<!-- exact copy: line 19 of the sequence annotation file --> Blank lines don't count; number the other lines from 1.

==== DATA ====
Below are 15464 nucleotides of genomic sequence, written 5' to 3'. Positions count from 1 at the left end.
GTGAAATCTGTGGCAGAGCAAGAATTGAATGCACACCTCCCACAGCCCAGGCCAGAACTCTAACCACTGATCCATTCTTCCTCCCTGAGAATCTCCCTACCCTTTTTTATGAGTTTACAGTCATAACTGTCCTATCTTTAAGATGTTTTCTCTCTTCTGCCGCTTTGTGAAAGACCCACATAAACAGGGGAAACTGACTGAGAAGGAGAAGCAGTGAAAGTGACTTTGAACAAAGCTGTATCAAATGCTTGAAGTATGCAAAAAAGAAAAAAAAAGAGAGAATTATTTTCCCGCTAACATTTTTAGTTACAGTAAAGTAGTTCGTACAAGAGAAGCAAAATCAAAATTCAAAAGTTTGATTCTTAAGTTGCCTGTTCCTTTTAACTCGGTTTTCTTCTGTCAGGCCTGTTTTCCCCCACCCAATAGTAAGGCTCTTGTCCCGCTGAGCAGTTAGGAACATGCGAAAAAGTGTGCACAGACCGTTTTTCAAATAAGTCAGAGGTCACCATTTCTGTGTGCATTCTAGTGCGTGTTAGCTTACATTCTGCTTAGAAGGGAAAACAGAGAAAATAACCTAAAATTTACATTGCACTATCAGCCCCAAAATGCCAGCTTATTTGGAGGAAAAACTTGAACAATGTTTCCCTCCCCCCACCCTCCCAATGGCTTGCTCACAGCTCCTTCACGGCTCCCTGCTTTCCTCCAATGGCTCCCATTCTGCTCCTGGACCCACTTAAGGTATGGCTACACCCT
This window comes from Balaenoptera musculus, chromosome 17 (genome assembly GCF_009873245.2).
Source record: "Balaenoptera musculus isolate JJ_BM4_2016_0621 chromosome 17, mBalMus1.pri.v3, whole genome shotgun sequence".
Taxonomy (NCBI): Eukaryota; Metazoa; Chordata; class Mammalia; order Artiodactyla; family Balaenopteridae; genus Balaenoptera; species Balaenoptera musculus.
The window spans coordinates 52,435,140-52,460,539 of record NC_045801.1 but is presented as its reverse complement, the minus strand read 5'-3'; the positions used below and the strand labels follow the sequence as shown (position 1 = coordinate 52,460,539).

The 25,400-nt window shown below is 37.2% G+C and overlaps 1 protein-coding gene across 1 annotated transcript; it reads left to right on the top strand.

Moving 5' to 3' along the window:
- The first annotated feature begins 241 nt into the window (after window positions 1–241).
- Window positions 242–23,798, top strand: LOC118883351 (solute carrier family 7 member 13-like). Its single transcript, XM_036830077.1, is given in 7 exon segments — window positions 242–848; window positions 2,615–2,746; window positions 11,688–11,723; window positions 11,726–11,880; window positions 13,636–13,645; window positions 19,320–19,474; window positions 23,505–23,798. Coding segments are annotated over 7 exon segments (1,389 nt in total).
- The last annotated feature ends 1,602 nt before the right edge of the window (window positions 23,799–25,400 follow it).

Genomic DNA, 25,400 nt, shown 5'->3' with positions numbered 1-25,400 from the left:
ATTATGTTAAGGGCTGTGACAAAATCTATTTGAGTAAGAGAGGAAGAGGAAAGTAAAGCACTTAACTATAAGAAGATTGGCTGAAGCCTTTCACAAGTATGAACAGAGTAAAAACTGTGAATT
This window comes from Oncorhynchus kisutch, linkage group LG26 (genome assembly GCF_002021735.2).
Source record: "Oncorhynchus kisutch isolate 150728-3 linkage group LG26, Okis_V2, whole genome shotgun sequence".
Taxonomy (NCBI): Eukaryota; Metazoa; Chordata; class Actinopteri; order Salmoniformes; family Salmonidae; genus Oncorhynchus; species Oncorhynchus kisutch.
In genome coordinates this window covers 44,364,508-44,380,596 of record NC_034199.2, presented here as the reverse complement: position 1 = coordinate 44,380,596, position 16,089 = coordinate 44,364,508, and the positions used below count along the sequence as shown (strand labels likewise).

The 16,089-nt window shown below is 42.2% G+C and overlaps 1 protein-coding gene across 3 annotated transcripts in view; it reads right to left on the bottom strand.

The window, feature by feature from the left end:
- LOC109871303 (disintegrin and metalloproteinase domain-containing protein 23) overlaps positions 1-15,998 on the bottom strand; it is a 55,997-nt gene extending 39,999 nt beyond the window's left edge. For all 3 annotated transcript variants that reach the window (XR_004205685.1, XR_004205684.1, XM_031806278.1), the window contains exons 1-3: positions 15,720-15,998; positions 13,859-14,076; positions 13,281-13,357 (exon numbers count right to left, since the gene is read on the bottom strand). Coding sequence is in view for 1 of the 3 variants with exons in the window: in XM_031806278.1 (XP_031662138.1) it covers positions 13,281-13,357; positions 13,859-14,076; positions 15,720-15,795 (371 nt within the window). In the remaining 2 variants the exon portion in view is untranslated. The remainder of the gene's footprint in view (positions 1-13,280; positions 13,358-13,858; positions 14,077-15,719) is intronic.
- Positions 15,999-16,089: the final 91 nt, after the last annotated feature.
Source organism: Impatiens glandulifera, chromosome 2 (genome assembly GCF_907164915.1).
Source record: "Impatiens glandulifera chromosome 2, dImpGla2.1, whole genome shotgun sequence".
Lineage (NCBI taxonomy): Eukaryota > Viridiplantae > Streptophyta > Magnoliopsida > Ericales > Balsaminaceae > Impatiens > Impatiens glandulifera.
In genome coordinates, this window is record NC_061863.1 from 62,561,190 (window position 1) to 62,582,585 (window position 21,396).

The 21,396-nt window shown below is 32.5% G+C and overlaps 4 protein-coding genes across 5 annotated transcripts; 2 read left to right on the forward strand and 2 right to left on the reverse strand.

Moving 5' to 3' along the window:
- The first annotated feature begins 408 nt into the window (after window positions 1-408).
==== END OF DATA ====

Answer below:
The window, feature by feature from the left end: